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This clump of mint is growing controlled around the stump.  It has to compete with tree roots and drier conditions here which impedes its invasion thankfully.

 

 

 

360 view

Now let’s take a 360 degree view of the surrounding gardens from my center spot.  Looking up from between the trees you can see the French doors and patio where we started our trip.  You can just make out the baptisia, viburnum and some grasses that grow in the garden surrounding the patio.

Looking beyond the trees, we see the arch garden and left fence garden.  The arch is blocked by the trees as is the shade garden next to the house.  

Turning again, we can see the back fence and gate where the meadow lies beyond.  To the left, in the picture, is the edge of the back corner garden and to the right is the edge of the white garden.  Trees block the rest of the back corner garden.

If we turn a bit more we see the stump, and our new linden tree which is covered by netting as the deer were attacking it.  Then there is the gazebo and white garden.  I did not get a picture of the garden in this corner of the fence where there is a rain garden and lots of Obedient plant swallowing everything.  

But you can see as I turn again, behind me is the veg garden or some of it.  And then turning a bit more we see the pond nestled in the garden and just below the corner of the patio.  Way in the distance is the side gate, pergola, composter and more gardens on the other side of the pond.

 

 

 

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And finally I thought with the leaves gone, it would be fun to look up as I am surrounded by trees.  The top two views are what I see when I look up and then over my head.  Great shots of the silver maple I am following.

Then I stepped out to capture this view of the two front trees so you could get a better picture of our newest resident.  Or I should say one of his homes…the new squirrel’s nest in the white ash that we decapitated.  By the way, this tree has been stabilized now and continues to grow.  Although technically, it is dying slowly due to an invasion of carpenter ants.  We just can’t cut it down as the critters love this tree, and it provides great food for the woodpeckers, like the female downy woodpecker at the top of the post who is visiting one of our suet feeders.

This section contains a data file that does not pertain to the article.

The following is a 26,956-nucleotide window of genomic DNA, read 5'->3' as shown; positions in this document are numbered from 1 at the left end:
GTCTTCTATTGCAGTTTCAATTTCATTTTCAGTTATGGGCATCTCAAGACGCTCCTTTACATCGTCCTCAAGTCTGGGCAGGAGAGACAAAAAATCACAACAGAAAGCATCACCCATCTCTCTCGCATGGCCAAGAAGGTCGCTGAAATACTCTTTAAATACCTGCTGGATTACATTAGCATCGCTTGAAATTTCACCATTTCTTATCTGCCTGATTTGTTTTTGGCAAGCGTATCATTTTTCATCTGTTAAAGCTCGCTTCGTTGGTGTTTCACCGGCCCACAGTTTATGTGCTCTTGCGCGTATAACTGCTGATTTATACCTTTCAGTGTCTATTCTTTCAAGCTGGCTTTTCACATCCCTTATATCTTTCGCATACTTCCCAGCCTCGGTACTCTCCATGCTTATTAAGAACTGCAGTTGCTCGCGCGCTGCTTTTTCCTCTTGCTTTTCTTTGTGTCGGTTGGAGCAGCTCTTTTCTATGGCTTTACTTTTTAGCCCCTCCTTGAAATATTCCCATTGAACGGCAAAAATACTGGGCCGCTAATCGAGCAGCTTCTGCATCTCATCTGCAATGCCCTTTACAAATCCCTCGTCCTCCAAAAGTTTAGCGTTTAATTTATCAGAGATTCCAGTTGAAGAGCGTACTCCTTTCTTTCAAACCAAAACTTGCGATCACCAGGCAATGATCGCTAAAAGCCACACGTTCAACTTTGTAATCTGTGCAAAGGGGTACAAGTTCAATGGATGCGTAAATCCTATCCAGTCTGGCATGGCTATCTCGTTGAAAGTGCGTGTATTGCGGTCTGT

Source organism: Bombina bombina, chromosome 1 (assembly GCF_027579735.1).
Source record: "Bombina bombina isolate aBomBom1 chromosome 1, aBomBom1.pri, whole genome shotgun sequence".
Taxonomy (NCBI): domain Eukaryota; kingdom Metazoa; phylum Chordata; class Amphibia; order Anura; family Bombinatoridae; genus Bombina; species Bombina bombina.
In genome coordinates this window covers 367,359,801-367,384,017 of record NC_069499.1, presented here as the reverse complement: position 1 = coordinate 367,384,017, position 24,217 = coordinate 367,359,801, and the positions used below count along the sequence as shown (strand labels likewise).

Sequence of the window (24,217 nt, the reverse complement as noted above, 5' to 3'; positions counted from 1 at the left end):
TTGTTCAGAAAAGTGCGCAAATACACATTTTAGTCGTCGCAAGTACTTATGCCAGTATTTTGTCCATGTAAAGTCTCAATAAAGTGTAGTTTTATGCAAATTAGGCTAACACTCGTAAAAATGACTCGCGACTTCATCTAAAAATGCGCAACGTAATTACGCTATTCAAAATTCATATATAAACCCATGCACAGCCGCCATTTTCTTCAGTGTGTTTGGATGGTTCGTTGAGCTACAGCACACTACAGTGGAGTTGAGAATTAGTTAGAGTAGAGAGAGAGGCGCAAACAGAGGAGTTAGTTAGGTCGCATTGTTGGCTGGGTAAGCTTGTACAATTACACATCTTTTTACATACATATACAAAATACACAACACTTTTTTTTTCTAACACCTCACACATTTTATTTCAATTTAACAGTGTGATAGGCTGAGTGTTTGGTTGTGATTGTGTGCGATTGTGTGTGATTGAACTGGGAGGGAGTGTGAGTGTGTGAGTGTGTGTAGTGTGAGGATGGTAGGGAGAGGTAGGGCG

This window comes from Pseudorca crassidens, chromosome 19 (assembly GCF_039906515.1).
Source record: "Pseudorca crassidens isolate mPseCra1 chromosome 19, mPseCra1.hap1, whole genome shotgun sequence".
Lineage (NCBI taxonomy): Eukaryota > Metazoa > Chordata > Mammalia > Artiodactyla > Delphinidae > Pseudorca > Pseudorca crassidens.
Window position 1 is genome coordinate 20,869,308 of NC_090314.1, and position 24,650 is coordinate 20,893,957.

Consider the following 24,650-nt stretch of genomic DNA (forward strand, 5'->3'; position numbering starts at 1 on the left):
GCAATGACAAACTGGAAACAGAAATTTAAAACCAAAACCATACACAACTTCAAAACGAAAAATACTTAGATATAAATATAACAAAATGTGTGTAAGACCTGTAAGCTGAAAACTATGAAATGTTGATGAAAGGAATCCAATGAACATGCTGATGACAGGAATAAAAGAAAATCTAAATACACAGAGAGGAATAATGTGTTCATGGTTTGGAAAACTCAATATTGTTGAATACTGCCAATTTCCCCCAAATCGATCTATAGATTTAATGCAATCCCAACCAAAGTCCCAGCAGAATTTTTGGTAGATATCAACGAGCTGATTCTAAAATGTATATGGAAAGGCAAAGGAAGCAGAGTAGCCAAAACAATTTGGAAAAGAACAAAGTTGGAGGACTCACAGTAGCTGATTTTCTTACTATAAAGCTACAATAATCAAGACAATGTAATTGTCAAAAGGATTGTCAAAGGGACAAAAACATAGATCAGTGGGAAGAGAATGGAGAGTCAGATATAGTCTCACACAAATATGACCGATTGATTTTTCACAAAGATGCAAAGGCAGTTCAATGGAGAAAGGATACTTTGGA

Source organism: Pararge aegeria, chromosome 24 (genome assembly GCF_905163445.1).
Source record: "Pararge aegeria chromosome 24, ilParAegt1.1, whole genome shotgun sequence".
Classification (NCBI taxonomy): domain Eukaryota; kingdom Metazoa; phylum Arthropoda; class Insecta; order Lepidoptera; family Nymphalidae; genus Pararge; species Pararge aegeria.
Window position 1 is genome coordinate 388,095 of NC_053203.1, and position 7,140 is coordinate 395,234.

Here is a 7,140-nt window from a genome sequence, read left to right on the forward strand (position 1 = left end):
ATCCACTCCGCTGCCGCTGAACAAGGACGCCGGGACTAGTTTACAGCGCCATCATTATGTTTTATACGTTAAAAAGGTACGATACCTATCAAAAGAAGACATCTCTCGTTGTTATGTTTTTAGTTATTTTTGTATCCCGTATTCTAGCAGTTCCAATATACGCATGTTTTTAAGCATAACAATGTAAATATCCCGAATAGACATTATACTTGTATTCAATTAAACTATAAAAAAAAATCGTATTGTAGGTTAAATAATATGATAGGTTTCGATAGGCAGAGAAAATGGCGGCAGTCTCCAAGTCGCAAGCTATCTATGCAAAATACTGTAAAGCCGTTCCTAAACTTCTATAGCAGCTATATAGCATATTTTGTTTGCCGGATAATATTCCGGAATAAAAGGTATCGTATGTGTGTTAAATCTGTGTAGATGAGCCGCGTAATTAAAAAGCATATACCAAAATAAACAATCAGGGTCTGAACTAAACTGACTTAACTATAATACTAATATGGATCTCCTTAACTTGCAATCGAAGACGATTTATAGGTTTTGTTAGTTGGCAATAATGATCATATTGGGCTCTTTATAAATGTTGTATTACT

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So as I walk away from the bed and face the bed again, I feel like I really got to know my forgotten Center Garden.    Maybe now you can see this garden’s details too.  It has so much potential doesn’t it?  I will have lot’s of food for thought this winter as I think about how to better maintain and redo a bit of this garden.  I hope you enjoyed this Stuck Foot garden visit. 

 

 

Have you ever stuck your foot in your garden and looked closely to see what is there?  Give it a try.   

 

 

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By letting yourself get in contact with the earth, by dealing with plants instead of people, you will feel refreshed, calmed–and gratified because you’re accomplishing something.  ~Thomas Hobbs

 

 

 

 

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Next up on the blog:  

Monday I will have another Garden Book review.  And Wednesday, it will be time to profile another favorite native plant for Wildflower Wednesday. 

I am linking in with Michelle for her Nature Notes meme at her blog, Rambling Woods.  It is a great way to see what is happening in nature around the world every Tuesday.